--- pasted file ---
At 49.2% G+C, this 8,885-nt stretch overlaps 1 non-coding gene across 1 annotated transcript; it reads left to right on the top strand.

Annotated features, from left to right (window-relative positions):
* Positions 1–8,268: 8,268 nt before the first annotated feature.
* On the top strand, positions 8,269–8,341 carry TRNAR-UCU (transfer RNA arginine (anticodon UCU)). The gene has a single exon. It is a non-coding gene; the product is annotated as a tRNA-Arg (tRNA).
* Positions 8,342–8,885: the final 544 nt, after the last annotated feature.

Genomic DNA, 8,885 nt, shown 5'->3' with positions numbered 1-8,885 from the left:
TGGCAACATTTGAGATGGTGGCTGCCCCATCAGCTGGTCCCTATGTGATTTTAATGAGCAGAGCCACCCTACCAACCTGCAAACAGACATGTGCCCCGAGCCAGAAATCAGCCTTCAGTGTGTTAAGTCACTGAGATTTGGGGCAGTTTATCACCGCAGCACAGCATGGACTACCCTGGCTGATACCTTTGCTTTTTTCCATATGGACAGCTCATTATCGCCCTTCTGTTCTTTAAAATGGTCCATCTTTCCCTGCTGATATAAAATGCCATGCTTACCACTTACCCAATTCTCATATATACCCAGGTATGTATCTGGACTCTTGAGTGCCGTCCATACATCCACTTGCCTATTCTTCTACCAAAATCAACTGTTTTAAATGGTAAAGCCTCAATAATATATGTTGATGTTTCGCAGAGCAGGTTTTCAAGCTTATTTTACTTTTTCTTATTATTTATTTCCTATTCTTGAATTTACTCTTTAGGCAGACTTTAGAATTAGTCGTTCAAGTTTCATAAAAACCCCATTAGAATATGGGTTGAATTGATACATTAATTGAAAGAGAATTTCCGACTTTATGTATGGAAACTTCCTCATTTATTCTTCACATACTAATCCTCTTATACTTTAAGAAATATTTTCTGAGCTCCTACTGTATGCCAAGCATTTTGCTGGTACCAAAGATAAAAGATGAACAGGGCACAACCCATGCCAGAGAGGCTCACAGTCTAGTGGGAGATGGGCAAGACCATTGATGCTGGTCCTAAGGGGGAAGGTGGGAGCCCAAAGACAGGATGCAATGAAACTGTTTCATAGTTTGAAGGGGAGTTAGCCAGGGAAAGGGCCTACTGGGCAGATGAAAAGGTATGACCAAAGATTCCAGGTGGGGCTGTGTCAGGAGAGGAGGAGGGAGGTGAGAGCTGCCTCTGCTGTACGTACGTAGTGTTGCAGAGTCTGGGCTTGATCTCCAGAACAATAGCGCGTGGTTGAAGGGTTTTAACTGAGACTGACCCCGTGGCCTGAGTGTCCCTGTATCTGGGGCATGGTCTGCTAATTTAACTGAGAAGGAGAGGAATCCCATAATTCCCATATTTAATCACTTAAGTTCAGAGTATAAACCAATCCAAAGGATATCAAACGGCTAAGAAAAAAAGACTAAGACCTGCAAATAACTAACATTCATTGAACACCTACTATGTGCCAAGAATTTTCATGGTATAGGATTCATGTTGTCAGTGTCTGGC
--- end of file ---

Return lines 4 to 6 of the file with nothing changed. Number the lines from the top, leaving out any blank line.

* On the top strand, positions 8,269–8,341 carry TRNAR-UCU (transfer RNA arginine (anticodon UCU)). The gene has a single exon. It is a non-coding gene; the product is annotated as a tRNA-Arg (tRNA).
* Positions 8,342–8,885: the final 544 nt, after the last annotated feature.

Genomic DNA, 8,885 nt, shown 5'->3' with positions numbered 1-8,885 from the left: